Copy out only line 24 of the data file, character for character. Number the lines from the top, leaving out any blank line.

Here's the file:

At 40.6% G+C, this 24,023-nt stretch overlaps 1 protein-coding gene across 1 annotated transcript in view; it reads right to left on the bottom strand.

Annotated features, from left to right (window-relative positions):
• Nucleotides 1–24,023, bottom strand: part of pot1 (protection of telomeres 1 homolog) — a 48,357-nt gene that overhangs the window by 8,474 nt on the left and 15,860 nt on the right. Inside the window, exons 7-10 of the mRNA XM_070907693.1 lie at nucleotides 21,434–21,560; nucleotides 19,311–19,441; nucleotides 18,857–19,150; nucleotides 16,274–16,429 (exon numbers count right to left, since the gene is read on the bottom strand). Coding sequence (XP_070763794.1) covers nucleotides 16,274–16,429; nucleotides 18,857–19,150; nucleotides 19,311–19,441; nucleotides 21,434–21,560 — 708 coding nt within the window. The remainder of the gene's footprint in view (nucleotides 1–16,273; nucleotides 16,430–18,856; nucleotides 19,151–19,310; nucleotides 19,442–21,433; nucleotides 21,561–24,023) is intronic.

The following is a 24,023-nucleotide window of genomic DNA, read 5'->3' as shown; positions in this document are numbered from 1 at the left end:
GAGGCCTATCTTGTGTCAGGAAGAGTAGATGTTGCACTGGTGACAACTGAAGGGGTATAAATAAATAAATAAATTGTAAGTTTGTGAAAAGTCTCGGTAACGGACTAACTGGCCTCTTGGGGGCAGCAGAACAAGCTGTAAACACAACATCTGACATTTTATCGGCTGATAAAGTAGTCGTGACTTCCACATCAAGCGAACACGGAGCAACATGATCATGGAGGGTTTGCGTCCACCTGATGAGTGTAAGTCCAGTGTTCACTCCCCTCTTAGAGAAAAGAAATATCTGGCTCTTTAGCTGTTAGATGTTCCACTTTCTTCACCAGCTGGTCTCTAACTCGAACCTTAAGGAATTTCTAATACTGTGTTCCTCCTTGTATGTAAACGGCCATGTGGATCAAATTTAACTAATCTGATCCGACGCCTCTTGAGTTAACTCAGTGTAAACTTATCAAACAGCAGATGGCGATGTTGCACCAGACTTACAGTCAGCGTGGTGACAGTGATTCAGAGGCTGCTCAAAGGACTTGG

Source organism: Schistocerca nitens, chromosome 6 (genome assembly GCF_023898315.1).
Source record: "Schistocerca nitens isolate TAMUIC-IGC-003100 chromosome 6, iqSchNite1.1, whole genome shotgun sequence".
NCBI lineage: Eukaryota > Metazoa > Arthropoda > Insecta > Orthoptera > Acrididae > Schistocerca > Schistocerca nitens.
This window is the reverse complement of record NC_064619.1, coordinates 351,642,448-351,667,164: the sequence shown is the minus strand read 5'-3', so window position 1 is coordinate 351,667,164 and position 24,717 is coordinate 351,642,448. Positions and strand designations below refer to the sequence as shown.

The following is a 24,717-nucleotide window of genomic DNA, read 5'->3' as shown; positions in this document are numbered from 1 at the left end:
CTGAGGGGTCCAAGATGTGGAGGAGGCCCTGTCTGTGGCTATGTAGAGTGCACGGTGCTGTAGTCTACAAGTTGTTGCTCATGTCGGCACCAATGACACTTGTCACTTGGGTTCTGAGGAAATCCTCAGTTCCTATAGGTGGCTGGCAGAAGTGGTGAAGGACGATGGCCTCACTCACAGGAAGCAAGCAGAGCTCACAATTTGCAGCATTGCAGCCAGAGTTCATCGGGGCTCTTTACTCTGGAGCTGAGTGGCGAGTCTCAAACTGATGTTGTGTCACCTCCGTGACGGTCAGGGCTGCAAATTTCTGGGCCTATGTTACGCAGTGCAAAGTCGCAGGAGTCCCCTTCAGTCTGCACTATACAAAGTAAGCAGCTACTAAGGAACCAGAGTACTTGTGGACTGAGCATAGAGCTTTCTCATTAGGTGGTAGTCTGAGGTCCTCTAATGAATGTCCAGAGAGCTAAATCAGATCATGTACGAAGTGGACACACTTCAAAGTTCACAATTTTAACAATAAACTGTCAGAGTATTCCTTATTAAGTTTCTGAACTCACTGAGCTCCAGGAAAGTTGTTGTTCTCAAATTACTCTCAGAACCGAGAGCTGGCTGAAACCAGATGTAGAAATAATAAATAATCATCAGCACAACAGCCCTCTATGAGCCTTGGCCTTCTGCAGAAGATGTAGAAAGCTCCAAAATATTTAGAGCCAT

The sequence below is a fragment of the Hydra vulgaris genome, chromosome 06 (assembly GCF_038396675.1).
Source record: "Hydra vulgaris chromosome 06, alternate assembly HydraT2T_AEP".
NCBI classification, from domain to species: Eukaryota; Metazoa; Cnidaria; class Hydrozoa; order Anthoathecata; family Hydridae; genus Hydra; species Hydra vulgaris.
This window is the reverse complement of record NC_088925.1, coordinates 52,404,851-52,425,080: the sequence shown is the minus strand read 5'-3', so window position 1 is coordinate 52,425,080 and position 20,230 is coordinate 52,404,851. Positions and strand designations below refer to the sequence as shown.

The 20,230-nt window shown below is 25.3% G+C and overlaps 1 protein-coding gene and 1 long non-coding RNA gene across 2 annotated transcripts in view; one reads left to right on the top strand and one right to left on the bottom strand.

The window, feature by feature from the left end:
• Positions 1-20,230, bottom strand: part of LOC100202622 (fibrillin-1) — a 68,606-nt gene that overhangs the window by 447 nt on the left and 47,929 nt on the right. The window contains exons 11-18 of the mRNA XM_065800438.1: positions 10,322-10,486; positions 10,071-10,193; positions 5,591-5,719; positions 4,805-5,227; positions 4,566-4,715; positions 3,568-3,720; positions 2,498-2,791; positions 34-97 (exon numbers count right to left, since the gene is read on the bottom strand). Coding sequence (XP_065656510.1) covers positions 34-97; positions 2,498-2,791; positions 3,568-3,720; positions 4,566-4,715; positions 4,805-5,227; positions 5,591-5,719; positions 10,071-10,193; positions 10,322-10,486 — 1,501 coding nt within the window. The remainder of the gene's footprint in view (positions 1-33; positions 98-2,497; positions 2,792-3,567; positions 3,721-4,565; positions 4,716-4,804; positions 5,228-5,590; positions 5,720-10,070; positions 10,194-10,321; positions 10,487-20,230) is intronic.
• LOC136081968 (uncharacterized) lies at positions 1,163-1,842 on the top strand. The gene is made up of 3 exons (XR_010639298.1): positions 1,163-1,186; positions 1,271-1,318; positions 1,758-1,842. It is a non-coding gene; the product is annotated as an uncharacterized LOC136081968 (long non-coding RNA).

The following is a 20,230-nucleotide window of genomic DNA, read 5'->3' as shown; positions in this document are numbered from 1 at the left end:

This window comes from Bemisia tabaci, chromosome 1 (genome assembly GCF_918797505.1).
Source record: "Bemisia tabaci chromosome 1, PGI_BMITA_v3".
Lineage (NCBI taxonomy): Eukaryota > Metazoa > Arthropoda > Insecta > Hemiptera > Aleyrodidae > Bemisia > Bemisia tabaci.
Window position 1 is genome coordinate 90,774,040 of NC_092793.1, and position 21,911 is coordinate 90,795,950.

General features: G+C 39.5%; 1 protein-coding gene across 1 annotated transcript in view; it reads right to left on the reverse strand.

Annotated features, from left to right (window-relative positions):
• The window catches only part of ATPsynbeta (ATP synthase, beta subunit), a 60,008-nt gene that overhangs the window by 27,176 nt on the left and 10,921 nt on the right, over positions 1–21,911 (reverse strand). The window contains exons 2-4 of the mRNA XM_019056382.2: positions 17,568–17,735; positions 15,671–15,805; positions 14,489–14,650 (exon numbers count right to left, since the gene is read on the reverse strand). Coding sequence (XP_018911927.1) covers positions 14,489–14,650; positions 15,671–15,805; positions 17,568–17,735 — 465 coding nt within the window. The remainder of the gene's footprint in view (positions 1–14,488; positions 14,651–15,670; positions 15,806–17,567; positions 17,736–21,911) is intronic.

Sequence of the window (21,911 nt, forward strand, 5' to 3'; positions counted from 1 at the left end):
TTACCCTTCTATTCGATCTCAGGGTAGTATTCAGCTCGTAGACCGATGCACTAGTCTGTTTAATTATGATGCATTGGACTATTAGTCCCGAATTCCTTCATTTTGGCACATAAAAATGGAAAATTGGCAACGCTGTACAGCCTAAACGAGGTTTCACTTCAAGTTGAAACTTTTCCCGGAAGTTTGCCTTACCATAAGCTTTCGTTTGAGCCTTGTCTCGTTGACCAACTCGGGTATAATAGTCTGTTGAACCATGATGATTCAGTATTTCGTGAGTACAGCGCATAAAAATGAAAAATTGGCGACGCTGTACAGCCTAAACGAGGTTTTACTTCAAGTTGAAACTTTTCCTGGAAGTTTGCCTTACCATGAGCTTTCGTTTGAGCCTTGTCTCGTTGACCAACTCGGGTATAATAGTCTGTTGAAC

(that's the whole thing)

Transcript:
Window position 1 is genome coordinate 90,774,040 of NC_092793.1, and position 21,911 is coordinate 90,795,950.